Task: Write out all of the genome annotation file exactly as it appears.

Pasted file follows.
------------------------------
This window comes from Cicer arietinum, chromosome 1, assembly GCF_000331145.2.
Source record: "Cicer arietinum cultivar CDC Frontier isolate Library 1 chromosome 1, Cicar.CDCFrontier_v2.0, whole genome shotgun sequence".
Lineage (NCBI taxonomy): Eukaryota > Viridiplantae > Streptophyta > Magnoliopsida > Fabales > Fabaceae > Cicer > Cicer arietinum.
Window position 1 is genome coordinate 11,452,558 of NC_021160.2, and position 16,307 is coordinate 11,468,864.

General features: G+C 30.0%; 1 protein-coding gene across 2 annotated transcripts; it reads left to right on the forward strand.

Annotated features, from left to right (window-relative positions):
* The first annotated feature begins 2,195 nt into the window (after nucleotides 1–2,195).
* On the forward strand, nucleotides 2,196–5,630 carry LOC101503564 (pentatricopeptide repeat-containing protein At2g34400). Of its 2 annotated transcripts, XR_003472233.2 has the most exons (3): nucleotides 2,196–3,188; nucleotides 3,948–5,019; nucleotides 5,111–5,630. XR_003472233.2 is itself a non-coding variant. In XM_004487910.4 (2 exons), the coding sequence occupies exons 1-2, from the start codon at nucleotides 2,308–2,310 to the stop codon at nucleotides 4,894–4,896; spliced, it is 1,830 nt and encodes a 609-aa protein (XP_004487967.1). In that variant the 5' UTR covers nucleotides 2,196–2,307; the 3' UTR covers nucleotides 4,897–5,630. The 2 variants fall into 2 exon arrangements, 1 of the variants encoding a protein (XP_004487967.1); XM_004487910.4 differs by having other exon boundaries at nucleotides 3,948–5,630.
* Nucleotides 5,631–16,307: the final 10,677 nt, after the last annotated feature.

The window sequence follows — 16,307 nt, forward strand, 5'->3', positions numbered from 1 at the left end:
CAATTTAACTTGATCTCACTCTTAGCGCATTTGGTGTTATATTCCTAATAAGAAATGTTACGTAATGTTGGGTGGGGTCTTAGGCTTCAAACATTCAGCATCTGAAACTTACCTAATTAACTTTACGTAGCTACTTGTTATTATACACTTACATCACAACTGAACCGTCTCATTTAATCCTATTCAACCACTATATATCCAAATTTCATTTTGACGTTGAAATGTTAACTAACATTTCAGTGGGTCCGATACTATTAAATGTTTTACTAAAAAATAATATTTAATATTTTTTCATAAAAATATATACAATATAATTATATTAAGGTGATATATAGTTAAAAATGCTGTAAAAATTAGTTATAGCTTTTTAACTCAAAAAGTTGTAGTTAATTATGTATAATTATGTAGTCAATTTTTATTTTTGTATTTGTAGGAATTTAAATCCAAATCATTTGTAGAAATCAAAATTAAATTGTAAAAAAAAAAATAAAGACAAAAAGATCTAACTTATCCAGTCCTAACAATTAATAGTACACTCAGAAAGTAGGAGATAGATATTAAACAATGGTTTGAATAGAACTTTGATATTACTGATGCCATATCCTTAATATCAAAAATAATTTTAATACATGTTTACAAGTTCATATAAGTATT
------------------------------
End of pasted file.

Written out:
This window comes from Cicer arietinum, chromosome 1, assembly GCF_000331145.2.
Source record: "Cicer arietinum cultivar CDC Frontier isolate Library 1 chromosome 1, Cicar.CDCFrontier_v2.0, whole genome shotgun sequence".
Lineage (NCBI taxonomy): Eukaryota > Viridiplantae > Streptophyta > Magnoliopsida > Fabales > Fabaceae > Cicer > Cicer arietinum.
Window position 1 is genome coordinate 11,452,558 of NC_021160.2, and position 16,307 is coordinate 11,468,864.

General features: G+C 30.0%; 1 protein-coding gene across 2 annotated transcripts; it reads left to right on the forward strand.

Annotated features, from left to right (window-relative positions):
* The first annotated feature begins 2,195 nt into the window (after nucleotides 1–2,195).
* On the forward strand, nucleotides 2,196–5,630 carry LOC101503564 (pentatricopeptide repeat-containing protein At2g34400). Of its 2 annotated transcripts, XR_003472233.2 has the most exons (3): nucleotides 2,196–3,188; nucleotides 3,948–5,019; nucleotides 5,111–5,630. XR_003472233.2 is itself a non-coding variant. In XM_004487910.4 (2 exons), the coding sequence occupies exons 1-2, from the start codon at nucleotides 2,308–2,310 to the stop codon at nucleotides 4,894–4,896; spliced, it is 1,830 nt and encodes a 609-aa protein (XP_004487967.1). In that variant the 5' UTR covers nucleotides 2,196–2,307; the 3' UTR covers nucleotides 4,897–5,630. The 2 variants fall into 2 exon arrangements, 1 of the variants encoding a protein (XP_004487967.1); XM_004487910.4 differs by having other exon boundaries at nucleotides 3,948–5,630.
* Nucleotides 5,631–16,307: the final 10,677 nt, after the last annotated feature.

The window sequence follows — 16,307 nt, forward strand, 5'->3', positions numbered from 1 at the left end:
CAATTTAACTTGATCTCACTCTTAGCGCATTTGGTGTTATATTCCTAATAAGAAATGTTACGTAATGTTGGGTGGGGTCTTAGGCTTCAAACATTCAGCATCTGAAACTTACCTAATTAACTTTACGTAGCTACTTGTTATTATACACTTACATCACAACTGAACCGTCTCATTTAATCCTATTCAACCACTATATATCCAAATTTCATTTTGACGTTGAAATGTTAACTAACATTTCAGTGGGTCCGATACTATTAAATGTTTTACTAAAAAATAATATTTAATATTTTTTCATAAAAATATATACAATATAATTATATTAAGGTGATATATAGTTAAAAATGCTGTAAAAATTAGTTATAGCTTTTTAACTCAAAAAGTTGTAGTTAATTATGTATAATTATGTAGTCAATTTTTATTTTTGTATTTGTAGGAATTTAAATCCAAATCATTTGTAGAAATCAAAATTAAATTGTAAAAAAAAAAATAAAGACAAAAAGATCTAACTTATCCAGTCCTAACAATTAATAGTACACTCAGAAAGTAGGAGATAGATATTAAACAATGGTTTGAATAGAACTTTGATATTACTGATGCCATATCCTTAATATCAAAAATAATTTTAATACATGTTTACAAGTTCATATAAGTATT